Formal education requires a firm foundation: a frame of reference, theory, concept, and structure. However, none of these things is static. Formal education requirements change over time, and the pace at which they are changing is increasing. The Internet provides a means by which these structures can be discussed and understood on a global scale.
In Future Shock (1970) and The Third Wave (1980), Toffler discusses the implications of technological change for humanity. Future Shock explores people and groups who are overwhelmed by change; The Third Wave offers hope by describing individuals who thrive on change. The first wave of change was associated with agriculture; the second wave was industry-based. The third and current wave is technological - individuals who would ride it successfully must be able to effectively use the Internet. The ability to transfer educational content between any two places in the world via the Internet represents a fundamental change in communications. The ability to gather huge volumes of information from authoritative and current sources is changing the way we conduct inquiries and research. No longer is education tied to an institution’s library or bound by the physical limits of a classroom.
No one can predict the outcome of the advent of the Internet as a distance education medium or the potential power it will unleash in humanity. Its impact may well be more profound than the advent of the printing press. Our task as educators should be to ensure that as many people as possible have access to the mind-expanding power of the Internet.
I know of no better way to celebrate humanity’s continuing conquest of knowledge than to encourage people to celebrate learning through the interconnection of the planet during Global Learn Day. The Global Learn Day project offers us a vision of how the Internet can expand our minds and be used in distance education. Global Learn Day occurs Columbus Day weekend each year, and begins with the rising of the sun in Guam, proceeding for nearly 28 hours around the globe and ending with the setting of the sun in Hawaii. Whether you are interested in distance education for yourself or for an organization, consider taking the opportunity to experience it first-hand during a Global Learn Day. GLD is an event every educator, training developer, teacher, instructor, and user of Internet technology should experience.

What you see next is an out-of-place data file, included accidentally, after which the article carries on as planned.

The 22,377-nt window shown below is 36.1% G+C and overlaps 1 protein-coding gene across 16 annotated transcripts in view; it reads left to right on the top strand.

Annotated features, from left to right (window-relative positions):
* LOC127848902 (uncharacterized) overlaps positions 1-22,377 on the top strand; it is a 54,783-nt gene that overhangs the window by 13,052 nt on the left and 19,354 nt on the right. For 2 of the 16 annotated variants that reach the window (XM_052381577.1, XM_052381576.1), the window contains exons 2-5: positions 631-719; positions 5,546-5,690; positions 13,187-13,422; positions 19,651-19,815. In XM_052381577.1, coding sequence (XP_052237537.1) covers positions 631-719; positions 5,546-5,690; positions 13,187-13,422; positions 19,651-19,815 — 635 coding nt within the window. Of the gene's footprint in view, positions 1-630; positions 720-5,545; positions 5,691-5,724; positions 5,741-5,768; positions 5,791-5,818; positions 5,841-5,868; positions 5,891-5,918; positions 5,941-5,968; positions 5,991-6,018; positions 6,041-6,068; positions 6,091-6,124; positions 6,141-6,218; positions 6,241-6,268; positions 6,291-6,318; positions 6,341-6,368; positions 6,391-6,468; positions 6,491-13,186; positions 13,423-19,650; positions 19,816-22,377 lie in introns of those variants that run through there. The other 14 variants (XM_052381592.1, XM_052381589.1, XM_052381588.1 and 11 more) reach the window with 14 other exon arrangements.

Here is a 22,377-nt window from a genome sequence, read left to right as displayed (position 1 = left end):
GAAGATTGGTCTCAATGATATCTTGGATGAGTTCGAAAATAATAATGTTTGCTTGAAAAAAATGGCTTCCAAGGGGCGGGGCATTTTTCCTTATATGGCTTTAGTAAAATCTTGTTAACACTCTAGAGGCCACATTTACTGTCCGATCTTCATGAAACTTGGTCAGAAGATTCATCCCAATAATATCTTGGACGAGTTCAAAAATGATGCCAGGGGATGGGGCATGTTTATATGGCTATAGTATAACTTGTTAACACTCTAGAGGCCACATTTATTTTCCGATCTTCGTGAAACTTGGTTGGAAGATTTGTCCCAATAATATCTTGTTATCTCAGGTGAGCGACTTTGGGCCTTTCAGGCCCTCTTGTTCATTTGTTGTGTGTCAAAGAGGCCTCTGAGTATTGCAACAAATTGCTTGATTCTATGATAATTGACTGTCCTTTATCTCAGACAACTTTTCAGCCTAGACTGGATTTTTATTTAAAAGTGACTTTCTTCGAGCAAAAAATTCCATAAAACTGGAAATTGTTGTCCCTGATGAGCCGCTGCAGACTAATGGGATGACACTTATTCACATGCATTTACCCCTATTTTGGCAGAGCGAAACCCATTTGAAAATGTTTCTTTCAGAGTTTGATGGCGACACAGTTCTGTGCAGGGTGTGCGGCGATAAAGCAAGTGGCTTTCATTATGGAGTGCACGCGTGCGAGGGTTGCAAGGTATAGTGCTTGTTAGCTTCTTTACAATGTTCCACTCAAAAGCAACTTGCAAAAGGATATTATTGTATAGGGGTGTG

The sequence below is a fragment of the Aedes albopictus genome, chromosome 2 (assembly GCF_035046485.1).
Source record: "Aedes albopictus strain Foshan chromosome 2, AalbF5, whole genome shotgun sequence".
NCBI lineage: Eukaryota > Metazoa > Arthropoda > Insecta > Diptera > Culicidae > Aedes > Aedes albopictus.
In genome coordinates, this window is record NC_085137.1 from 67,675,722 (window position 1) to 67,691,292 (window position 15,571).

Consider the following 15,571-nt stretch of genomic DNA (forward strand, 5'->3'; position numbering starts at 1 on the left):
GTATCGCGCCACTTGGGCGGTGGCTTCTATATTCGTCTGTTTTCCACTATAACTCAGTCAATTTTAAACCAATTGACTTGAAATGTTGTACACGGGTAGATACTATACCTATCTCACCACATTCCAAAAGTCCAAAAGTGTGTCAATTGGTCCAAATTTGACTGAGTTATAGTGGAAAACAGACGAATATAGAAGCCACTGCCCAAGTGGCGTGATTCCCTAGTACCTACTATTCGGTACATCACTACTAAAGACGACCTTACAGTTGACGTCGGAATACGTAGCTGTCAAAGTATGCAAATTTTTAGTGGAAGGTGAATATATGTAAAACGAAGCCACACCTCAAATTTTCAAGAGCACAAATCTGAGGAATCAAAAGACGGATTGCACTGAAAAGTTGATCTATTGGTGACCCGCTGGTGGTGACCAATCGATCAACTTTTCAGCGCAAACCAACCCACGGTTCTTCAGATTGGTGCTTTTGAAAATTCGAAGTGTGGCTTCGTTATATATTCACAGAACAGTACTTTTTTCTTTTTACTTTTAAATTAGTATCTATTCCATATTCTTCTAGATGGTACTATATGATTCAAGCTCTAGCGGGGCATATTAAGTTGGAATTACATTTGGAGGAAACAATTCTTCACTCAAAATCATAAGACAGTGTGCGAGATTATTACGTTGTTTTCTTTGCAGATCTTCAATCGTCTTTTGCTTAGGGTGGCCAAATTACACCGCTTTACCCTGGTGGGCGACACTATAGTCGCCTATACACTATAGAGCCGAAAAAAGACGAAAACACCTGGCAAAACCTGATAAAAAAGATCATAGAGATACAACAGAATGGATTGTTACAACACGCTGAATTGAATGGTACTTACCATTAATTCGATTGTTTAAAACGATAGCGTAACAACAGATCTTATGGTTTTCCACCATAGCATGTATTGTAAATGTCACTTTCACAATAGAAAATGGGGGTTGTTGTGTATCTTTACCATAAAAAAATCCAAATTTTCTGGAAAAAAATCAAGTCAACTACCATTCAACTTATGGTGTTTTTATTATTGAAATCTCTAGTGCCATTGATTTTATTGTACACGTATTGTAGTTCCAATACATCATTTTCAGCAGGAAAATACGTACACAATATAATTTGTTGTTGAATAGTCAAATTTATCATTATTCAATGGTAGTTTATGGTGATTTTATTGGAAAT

We are in a period of rapid transition. Today, individuals with access to the Internet use it as a tool to gather huge amounts of information quickly on topics of their choosing. And increasingly, educators and students are using the Internet to enrich learning experiences. The number of institutions offering distance education courses online provides students with tremendous choices, while the quality of educational experiences continues to increase.
GLD serves as an exhibit. It also serves as an experiment. It both showcases current distance education possibilities on the Internet and provides a common global educational experience to people internationally. GLD uses leading-edge technology to web-cast this event via the Internet so that anyone with a current browser, an ordinary computer, and a 14.4 modem can participate. We have the capacity for as many as 100,000 viewers to participate interactively, simultaneously. To date, there has never been an Internet conference with this kind of global audience participation. Who today can say how far-reaching and influential this increase in access will be on individuals and all of humankind?
This year during Global Learn Day V we patched in the scientists at the South Pole, via a link from a ham radio station to a phone bridge into the Internet. We included participants from the University of the South Pacific via PEACE Sat, had a dialog on Globalization with academics in Pakistan, addressed conflict prevention, and conflict resolution with the members of the Bosch Foundation in Stuttgart, Germany, and discussed distance education with solar powered distance educators in Ghana, all during a 24-hour conference that linked the planet in the celebration of education.
For the first time a public radio station in Dublin, Ireland, interacted live on the air with academics in the USA to discuss the implications associated with lifelong learning and continuing adult education - a new topic in Ireland.
Each year Global Learn Day will attract an increasing number of participants. You are invited to be numbered among them.
For more information on GLD, please visit the Benjamin Franklin Institute of Global Education at www.bfranklin.edu
Benjamin Franklin Institute (2001). Statistics released following Global Learn Day V, October 2001.
Toffler, Alvin (1970). Future shock. New York: Bantam Books. 43rd printing.
Toffler, Alvin (1980). The third wave. New York: Bantam Books. 7th printing